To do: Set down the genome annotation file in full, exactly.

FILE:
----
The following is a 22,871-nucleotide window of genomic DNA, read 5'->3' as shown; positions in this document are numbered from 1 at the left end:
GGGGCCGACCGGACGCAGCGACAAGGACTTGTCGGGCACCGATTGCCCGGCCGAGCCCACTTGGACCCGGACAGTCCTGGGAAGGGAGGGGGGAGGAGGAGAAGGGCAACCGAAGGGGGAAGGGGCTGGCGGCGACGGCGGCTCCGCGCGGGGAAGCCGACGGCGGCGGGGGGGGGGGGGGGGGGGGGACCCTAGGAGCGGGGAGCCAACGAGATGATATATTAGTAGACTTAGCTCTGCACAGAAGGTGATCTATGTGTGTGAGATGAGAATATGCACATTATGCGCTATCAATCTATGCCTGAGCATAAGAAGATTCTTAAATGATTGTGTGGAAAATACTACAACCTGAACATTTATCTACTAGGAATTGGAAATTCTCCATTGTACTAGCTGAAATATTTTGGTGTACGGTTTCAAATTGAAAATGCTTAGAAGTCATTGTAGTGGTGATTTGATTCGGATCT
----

The following is a 22,871-nucleotide window of genomic DNA, read 5'->3' as shown; positions in this document are numbered from 1 at the left end:
GGGGCCGACCGGACGCAGCGACAAGGACTTGTCGGGCACCGATTGCCCGGCCGAGCCCACTTGGACCCGGACAGTCCTGGGAAGGGAGGGGGGAGGAGGAGAAGGGCAACCGAAGGGGGAAGGGGCTGGCGGCGACGGCGGCTCCGCGCGGGGAAGCCGACGGCGGCGGGGGGGGGGGGGGGGGGGGGACCCTAGGAGCGGGGAGCCAACGAGATGATATATTAGTAGACTTAGCTCTGCACAGAAGGTGATCTATGTGTGTGAGATGAGAATATGCACATTATGCGCTATCAATCTATGCCTGAGCATAAGAAGATTCTTAAATGATTGTGTGGAAAATACTACAACCTGAACATTTATCTACTAGGAATTGGAAATTCTCCATTGTACTAGCTGAAATATTTTGGTGTACGGTTTCAAATTGAAAATGCTTAGAAGTCATTGTAGTGGTGATTTGATTCGGATCT